NHSE is carrying out the piling, which began with extensive pile testing on the new office plot. Test results were used for the final design of both the building and the infrastructure works, explains NHSE director David Donovan.

Four CFA test piles were installed.Three were 600mm diameter and 6m, 10m and 14m long, the 10m pile fitted with two arrays of extensometers, used for the reinforced soil structure design.The fourth was 450mm diameter and 22m deep, used to replicate the pile behaviour for the bridge structures. Donovan says more information was obtained when the expendable piles for three tower cranes were installed.

The vast majority of the infrastructure piles are CFA, except near the A40, where bored piling was used - partly because of design and partly because of rig availability, Donovan explains. He adds that CFA was used because NHSE's site investigations found varying ground conditions near the A40.'CFA gives a bit of insurance, 'he says.The piling equipment is also stable, essential when the firm is working close to railway lines.

In all, 500, 600mm diameter piles are being installed for the infrastructure work. These are between 6m and 14m long beneath the embankments, and about 20m long for the bridge abutments. Piles for the roundabout on Coronation Road start at 14m around the edge of the structure and get shorter and more widely spaced towards the centre. Hogan explains that it was important to minimise settlements where the roundabout is close to new buildings - its north west wall will eventually form part of the underground car park for the new Guinness building. This is the first wall to be built and will be up to 8m high.

The walls, being constructed by subcontractor Keller Comtec, are built up in stages. First, a concrete strip is cast along the base of the face and the first row of TW Iblocks fixed on to it. Subsequent courses are dry-laid. Typically, three or four courses of the blocks are laid, before crushed concrete fill is placed and compacted behind. A 300mm thick gravel drainage layer is placed directly behind the blocks and runoff is channelled to a drain at the base of the wall. A layer of geogrid is then put down, fixed to the wall using polymer connectors and pulled tight.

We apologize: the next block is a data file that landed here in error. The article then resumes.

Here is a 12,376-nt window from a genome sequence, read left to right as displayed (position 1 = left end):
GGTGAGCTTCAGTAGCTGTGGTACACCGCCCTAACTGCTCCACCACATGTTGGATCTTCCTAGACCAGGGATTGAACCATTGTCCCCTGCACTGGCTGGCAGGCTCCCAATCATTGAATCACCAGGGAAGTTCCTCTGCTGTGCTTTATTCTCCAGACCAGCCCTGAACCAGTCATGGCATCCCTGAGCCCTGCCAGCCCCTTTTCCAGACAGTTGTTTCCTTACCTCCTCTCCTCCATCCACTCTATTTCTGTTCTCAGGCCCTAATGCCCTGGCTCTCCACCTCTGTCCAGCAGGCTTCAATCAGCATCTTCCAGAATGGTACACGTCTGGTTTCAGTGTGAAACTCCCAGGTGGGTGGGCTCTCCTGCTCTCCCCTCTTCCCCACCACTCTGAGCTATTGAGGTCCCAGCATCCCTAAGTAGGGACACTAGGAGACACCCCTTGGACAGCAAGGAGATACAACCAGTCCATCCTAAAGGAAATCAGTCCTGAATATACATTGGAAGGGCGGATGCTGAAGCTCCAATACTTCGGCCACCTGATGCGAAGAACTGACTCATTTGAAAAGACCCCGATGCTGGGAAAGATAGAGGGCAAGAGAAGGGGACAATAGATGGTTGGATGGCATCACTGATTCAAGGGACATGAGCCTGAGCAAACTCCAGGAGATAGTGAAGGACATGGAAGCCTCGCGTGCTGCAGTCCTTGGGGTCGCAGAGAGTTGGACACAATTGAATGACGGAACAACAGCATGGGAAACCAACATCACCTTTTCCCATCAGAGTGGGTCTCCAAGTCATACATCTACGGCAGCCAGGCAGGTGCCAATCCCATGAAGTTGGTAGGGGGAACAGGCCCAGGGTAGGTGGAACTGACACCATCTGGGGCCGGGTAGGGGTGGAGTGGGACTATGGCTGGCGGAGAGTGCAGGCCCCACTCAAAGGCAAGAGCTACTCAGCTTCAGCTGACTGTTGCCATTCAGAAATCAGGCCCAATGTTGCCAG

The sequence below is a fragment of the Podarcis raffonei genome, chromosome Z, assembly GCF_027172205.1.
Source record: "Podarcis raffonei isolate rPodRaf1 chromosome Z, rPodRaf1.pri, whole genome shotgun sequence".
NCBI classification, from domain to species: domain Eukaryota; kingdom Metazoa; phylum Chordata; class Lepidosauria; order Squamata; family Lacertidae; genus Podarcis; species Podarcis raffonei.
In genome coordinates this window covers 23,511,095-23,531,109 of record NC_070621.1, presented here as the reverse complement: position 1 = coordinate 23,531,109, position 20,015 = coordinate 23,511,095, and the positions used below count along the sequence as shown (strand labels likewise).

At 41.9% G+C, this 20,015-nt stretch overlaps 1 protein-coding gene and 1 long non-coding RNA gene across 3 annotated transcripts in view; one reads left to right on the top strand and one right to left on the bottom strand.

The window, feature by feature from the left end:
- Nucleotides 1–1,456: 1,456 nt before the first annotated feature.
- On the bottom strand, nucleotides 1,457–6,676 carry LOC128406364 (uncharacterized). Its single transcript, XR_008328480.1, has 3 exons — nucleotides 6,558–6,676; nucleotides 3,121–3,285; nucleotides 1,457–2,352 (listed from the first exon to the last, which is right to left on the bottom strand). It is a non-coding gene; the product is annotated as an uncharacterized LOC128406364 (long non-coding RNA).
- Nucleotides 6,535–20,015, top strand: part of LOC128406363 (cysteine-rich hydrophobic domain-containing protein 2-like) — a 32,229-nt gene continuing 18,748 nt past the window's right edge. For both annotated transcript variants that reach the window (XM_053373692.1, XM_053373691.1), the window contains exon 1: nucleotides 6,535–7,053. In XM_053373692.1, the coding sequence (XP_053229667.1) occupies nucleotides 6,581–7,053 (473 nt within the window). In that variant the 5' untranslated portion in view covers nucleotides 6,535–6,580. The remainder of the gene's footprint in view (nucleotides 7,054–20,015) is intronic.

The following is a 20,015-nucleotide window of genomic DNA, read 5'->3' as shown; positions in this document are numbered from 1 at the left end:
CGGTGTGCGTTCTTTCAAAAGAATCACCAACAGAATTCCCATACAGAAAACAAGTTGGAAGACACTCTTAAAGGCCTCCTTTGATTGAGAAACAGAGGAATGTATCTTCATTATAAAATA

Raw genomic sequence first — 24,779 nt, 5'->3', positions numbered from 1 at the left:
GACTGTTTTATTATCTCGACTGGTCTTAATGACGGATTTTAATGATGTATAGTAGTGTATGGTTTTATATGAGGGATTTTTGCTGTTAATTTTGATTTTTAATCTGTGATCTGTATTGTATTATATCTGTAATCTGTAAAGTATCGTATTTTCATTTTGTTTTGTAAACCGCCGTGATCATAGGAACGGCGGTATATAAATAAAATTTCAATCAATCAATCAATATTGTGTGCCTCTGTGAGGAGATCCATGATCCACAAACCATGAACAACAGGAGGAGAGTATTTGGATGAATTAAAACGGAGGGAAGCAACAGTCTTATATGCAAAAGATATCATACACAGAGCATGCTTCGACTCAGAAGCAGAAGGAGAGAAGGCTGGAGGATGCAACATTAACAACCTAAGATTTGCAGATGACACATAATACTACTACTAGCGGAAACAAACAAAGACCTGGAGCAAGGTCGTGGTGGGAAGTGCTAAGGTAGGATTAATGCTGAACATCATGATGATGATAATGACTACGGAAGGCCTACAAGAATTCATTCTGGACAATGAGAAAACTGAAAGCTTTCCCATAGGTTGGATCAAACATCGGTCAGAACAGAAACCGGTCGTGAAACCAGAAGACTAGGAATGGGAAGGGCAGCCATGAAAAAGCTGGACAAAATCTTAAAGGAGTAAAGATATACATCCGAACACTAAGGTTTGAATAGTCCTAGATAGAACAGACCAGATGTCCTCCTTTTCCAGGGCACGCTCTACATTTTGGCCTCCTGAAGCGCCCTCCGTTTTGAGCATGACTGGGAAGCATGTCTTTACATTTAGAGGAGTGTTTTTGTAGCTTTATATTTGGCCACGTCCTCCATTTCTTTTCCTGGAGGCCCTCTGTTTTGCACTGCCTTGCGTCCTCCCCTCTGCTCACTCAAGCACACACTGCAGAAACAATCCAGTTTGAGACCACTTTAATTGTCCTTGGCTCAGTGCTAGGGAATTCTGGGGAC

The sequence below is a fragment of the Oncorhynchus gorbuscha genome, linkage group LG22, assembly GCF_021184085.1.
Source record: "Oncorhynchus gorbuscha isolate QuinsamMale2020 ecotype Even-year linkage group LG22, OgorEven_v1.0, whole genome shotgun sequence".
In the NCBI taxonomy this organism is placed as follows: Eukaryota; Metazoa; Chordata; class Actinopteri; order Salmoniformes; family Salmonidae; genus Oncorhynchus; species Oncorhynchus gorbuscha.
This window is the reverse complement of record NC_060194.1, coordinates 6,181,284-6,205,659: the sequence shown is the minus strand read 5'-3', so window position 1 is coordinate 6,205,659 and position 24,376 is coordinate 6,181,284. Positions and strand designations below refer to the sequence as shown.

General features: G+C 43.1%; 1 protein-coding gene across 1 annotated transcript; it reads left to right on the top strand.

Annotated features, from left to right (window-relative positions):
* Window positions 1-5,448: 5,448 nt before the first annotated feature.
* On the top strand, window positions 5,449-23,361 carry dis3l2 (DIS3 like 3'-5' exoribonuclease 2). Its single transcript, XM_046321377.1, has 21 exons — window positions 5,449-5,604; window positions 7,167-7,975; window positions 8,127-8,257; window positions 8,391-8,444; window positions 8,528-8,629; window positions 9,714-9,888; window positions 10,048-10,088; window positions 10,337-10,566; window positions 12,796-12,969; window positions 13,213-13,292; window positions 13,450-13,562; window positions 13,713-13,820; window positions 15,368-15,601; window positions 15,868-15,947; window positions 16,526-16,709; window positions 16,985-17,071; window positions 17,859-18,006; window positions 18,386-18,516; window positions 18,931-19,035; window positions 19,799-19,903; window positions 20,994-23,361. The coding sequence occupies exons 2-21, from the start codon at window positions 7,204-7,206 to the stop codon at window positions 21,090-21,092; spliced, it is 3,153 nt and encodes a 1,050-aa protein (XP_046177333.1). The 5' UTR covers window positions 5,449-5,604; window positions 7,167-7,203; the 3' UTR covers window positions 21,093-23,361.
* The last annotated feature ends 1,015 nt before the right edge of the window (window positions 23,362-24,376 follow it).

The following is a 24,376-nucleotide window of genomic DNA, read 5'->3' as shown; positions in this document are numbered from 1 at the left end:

Up to three strengths of Tensar geogrid are being used in the embankments, depending on the loading requirements, explains Tensar International area civil engineer Geoffrey Carter.The strongest, T120RE, is used at the base, with T80RE and T55RE used higher up in the structures - the amount and grid strength varying with loading requirements. Typically, there is a 450mm vertical gap between geogrid layers, although the spacing is tighter where loadings are higher, Carter says. The length of geogrid used depends on wall height, he adds - 'For example, a 6m high wall uses 5m long strips'This does vary to some degree at the top of the walls, because of planting, for instance.

Carter says most of the structures have no load transfer platforms, with the crushed concrete simply tipped on to the piles and compacted. However, beneath the reinforced embankment island between the cuttings, which includes two bridge abutments, a Tensar Basetex load transfer platform will be used.

Piling for the new office building has now been completed. Some 700 bored piles of 400mm diameter have been installed to an average depth of 20m for the building and the adjacent piazza.

Construction of the Central Line station and the hotel should begin in the next 12 months, says Hogan.The first stage of redevelopment is due to be completed by autumn 2002.